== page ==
Landscapes by Jaeyoun Ryu | 류재윤

Landscapes by Jaeyoun Ryu | 류재윤

White Heroine
When the sun goes down, red clouds of burning, Sleeping kings of the tomb lonely bright a white magnolia. Gorgeous spring night in Gyeong-Ju
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Rhapsody in Blue
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Tree of life
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The Wanderer
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Sacred Pine Trees
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Landscapes by Jaeyoun Ryu | 류재윤
more at 35photo

“KADE – Fairytales From The Enchanted Kingdom”

In 2013, Annie Mitova started a unique personal project called: “KADE – Fairytales From The Enchanted Kingdom”. Initially it all seemed like one crazy and impossible idea: Annie wanted to create a series of beautiful and meaningful stories with her portraits, but she had no experience, no professional equipment, no budget, no experienced models, and all of her models were children ages 2-12. She also had no makeup artists, no hairstylists and no assistants on any of her shoots. During this project Annie planned, organized, researched, designed, photographed, post processed, fully styled, built props and full studio sets, all by herself, while also doing commission work in order to be able to finance her project.

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“KADE – Fairytales From The Enchanted Kingdom”
by Annie Mitova

more at Seamless Photo

Best Wildlife Photography

What makes a wildlife photograph the best? Is it because it’s a tack-sharp, perfectly lit technical masterpiece? A jaw-dropping shot of megafauna? A glimpse of a rarely seen moment from the animal kingdom? A new perspective on ordinary behaviour?

I don’t think there’s one answer. Photography, like all art forms, is largely subjective. Sure, there’s a certain level of skill and knowledge that’s required to take a beautiful wildlife image; composition, exposure, lines, patience, diligence, etc. But what makes a wildlife image the best is really up to you, the viewer.

Well, we’ve certainly given you plenty to look at in Best Wildlife Photography 2018. To close out Canada’s 150th year and usher in the next 150, we looked back on the past seven issues of Best Wildlife Photography and chose images worthy of the designation “the best of the best.” Photographed by talented members of our 70,000-photographer-strong Canadian Geographic Photo Club, these images are the kind that prompted us, as magazine editors, creative directors and designers, to stop and say “Wow!”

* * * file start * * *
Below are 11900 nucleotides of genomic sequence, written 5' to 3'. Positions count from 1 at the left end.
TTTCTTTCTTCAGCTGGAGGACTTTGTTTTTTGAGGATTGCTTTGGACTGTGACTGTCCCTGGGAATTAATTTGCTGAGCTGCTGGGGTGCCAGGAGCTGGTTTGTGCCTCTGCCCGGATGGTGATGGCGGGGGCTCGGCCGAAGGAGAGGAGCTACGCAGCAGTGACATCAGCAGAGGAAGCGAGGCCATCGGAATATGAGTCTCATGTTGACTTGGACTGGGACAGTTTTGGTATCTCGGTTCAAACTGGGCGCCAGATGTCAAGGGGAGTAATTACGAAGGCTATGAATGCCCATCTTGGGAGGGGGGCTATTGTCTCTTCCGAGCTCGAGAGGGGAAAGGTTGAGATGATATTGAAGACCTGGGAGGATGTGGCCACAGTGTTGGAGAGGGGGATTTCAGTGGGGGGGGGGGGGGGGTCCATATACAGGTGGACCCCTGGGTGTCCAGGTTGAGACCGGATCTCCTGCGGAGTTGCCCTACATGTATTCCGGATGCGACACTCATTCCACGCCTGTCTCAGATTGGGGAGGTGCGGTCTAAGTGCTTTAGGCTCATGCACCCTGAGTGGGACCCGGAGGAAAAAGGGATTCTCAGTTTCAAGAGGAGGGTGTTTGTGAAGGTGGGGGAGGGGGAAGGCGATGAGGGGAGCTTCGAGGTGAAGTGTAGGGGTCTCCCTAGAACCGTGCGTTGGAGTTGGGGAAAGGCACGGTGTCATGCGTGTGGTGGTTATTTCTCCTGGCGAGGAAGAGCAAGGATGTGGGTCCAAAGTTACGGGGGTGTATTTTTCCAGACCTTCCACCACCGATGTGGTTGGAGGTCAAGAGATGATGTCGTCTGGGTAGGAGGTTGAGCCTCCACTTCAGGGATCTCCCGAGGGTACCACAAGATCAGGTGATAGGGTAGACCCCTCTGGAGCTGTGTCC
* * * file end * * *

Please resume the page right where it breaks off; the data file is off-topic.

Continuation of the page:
The mating rituals of elk are confrontational. A bull elk with a harem of cows and calves will be aggressive in their defense and will battle other bulls for dominance, sometimes to the death.
Photographer: Jim Cumming
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Making tracks
Heavy snow blankets the ground at the Kicking Horse Grizzly Bear Refuge, home to this grizzly named Boo.
Photographer: Neal Weisenberg
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Frosty feline
Called the ghost of the north woods, the lynx stays as silent as possible when stalking its prey, which is usually swift snowshoe hares.
Photographer: Chris Gale
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Many animals blend into their native environments, but rarely is their camouflage as uniform as this grey wolf’s.
Photographer: Bill Maynard
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A parliament of owls
Snowy owls congregate on a picnic table at Ottawa’s Central Experimental Farm in the spring.
Photographer: Michelle Valberg
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Spring surprise
Nestled into a vivid day lily, this spring peeper could easily be mistaken for tropical fauna, but these tiny tree frogs are suited to the cold. By hibernating under logs and in loose bark, they’re able to range well into the forests of eastern Canada.
Photographer: Brian Robin
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Best Wildlife Photography

more in Canadian Geographic
Special Collector’s Edition – Best Wildlife Photography 2018

The Art of Night

Sydney-based street photographer David Sark has spent the last two years capturing city streets around the world in his own unique way. This is how to create art in the black of night.

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The Art of Night | David Sark, Street Photographer
more by Mike O’Connor in Australian Photography

Wear Good Shoes: Inspiring Advice from Magnum Photographers

Download this free 60-page PDF from Magnum Photos—filled with excellent tips, advice and words of wisdom from the photographers at Magnum, as well as many of their iconic images. A great resource for anyone who wants to make better pictures.

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Free guide from Magnum Photos
get it at Lens Culture